An Analysis of the Sinicization Process of Islam: A Case Study on the Architectural Art of Mosques


  • Pei-Jia Wei Universiti Sains Malaysia
  • Aiza Maslan @ Baharudin Universiti Sains Malaysia


mosque, sinicization, architectural art, decorative art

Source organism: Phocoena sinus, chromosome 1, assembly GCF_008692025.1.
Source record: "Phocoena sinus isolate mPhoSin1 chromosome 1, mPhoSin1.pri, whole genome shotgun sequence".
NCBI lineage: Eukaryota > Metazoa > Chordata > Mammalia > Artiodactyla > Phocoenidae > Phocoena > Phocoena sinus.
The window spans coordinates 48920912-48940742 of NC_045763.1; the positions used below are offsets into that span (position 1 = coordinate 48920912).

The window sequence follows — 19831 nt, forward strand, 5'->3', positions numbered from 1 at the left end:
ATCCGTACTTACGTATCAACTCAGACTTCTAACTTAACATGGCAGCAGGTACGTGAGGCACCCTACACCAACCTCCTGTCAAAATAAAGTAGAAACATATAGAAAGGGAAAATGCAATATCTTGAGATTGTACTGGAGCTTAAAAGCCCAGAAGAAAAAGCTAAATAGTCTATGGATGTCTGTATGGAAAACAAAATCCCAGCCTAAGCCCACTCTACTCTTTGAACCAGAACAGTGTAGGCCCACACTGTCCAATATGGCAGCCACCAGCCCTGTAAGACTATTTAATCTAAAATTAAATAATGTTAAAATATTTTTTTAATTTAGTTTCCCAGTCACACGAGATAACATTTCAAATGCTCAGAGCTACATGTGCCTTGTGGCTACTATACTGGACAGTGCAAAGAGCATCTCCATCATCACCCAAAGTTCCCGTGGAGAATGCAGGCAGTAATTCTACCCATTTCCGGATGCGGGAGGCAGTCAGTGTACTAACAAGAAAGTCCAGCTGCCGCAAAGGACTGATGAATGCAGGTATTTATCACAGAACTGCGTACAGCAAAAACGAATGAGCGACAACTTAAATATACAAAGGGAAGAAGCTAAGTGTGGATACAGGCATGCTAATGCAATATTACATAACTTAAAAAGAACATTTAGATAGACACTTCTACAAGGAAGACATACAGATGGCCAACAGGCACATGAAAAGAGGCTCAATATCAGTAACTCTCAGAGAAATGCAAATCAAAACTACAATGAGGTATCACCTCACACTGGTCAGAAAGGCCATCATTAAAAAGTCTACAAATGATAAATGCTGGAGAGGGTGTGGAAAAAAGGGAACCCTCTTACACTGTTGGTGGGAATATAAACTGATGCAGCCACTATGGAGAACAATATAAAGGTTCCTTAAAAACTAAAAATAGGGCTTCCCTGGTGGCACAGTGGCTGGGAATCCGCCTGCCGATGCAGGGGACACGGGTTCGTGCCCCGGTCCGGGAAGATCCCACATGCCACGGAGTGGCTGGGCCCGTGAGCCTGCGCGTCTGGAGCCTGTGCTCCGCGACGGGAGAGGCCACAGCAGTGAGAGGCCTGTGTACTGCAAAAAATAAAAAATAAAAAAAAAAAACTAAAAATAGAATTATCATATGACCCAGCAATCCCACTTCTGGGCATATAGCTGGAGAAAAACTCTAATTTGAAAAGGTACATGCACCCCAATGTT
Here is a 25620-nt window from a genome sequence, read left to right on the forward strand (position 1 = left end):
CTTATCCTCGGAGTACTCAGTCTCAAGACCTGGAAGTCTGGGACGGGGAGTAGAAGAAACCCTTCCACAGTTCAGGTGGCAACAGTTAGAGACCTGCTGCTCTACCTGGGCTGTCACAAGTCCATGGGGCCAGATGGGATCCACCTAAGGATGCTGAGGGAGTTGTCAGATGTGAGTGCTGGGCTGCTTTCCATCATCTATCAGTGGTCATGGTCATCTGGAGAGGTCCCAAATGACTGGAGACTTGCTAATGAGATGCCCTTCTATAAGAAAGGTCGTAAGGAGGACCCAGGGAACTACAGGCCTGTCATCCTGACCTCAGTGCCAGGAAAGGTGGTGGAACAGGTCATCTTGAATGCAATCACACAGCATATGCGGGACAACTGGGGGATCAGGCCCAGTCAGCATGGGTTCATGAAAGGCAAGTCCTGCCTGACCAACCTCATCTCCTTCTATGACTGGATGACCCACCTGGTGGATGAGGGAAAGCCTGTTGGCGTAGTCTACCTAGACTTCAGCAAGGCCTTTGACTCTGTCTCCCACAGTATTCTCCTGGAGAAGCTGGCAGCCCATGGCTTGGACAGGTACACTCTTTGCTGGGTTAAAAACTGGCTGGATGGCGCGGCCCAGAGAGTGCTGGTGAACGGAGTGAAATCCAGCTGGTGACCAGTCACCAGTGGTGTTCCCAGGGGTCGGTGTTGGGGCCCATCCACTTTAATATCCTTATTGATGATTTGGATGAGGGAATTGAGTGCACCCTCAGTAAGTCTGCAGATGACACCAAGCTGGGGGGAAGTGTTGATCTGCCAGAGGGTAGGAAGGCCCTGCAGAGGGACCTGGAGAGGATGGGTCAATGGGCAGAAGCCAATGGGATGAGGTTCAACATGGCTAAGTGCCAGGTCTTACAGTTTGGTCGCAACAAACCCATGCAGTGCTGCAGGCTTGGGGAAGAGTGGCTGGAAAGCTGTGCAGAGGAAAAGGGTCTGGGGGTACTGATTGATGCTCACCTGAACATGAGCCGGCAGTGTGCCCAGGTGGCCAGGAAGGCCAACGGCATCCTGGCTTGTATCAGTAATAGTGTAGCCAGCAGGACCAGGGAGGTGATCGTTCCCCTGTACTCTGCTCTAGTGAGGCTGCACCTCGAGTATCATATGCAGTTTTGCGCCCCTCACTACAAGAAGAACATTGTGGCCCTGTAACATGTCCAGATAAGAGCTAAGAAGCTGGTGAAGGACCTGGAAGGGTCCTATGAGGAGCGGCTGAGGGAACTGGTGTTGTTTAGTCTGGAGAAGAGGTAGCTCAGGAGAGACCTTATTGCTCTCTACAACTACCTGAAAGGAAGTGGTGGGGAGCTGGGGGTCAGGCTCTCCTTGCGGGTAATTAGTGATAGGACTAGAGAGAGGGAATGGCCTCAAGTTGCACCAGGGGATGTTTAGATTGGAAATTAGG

Islam was first introduced into China during the Tang Dynasty (7th Century A.D.) and has since undergone a steady assimilation with traditional Chinese culture after the development and integration of various dynasties, hence facilitating the process of Sinicisation of Islam. Mosques, being a significant emblem of the Islamic faith, have undergone the process of Sinicisation as well. Architectural art serves as a visual representation of culture and civilization, functioning as a symbolic embodiment of a country and its people. This study focuses on the architectural characteristics of several mosques in China, including Beijing Niujie Mosque, the Great Mosque of Xi'an (also known as the Huajuexiang Mosque), and Shandong Jiningdong Mosque. A broad range of information was collected from various sources and through a field survey that was carried out in Mosques designed in the Chinese architectural style. The information gathered during field work will be examined with a focus on the unique characteristics of Chinese Islamic art and architecture. These mosques are chosen due to their adherence to the Chinese traditional architectural style. The research aims to analyze and discuss the unique architectural features exhibited by these selected mosques. Through an examination of building site selection, layout characteristics, and ornamental arts, a thorough and profound comprehension of the Sinicization process of mosques has been achieved. Simultaneously, mosques effectively fulfil their social roles, resulting in the continuous enhancement and enrichment of mosque architecture during the process of Sinicization. This progress establishes a strong groundwork for the favourable advancement of Islam in China in the forthcoming years.